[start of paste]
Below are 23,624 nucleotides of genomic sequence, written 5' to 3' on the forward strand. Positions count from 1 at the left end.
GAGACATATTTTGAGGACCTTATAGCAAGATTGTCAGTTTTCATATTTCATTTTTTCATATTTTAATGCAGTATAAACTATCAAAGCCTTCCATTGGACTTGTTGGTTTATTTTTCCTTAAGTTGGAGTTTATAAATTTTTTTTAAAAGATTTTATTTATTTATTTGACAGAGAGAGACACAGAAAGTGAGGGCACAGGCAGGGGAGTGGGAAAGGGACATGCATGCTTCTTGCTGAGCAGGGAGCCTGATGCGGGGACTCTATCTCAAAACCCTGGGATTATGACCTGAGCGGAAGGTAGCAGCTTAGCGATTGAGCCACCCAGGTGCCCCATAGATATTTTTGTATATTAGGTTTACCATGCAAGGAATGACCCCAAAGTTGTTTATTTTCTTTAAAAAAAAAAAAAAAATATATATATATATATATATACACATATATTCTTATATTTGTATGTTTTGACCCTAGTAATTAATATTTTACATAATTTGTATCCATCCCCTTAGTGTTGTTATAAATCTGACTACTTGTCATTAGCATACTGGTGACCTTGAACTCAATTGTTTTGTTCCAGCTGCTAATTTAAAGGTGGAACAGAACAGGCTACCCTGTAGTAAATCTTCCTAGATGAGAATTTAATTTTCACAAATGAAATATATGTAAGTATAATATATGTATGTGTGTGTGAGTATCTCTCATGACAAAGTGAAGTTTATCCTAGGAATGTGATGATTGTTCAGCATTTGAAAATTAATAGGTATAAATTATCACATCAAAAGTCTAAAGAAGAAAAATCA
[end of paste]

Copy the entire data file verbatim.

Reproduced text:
Below are 23,624 nucleotides of genomic sequence, written 5' to 3' on the forward strand. Positions count from 1 at the left end.
GAGACATATTTTGAGGACCTTATAGCAAGATTGTCAGTTTTCATATTTCATTTTTTCATATTTTAATGCAGTATAAACTATCAAAGCCTTCCATTGGACTTGTTGGTTTATTTTTCCTTAAGTTGGAGTTTATAAATTTTTTTTAAAAGATTTTATTTATTTATTTGACAGAGAGAGACACAGAAAGTGAGGGCACAGGCAGGGGAGTGGGAAAGGGACATGCATGCTTCTTGCTGAGCAGGGAGCCTGATGCGGGGACTCTATCTCAAAACCCTGGGATTATGACCTGAGCGGAAGGTAGCAGCTTAGCGATTGAGCCACCCAGGTGCCCCATAGATATTTTTGTATATTAGGTTTACCATGCAAGGAATGACCCCAAAGTTGTTTATTTTCTTTAAAAAAAAAAAAAAAATATATATATATATATATATACACATATATTCTTATATTTGTATGTTTTGACCCTAGTAATTAATATTTTACATAATTTGTATCCATCCCCTTAGTGTTGTTATAAATCTGACTACTTGTCATTAGCATACTGGTGACCTTGAACTCAATTGTTTTGTTCCAGCTGCTAATTTAAAGGTGGAACAGAACAGGCTACCCTGTAGTAAATCTTCCTAGATGAGAATTTAATTTTCACAAATGAAATATATGTAAGTATAATATATGTATGTGTGTGTGAGTATCTCTCATGACAAAGTGAAGTTTATCCTAGGAATGTGATGATTGTTCAGCATTTGAAAATTAATAGGTATAAATTATCACATCAAAAGTCTAAAGAAGAAAAATCA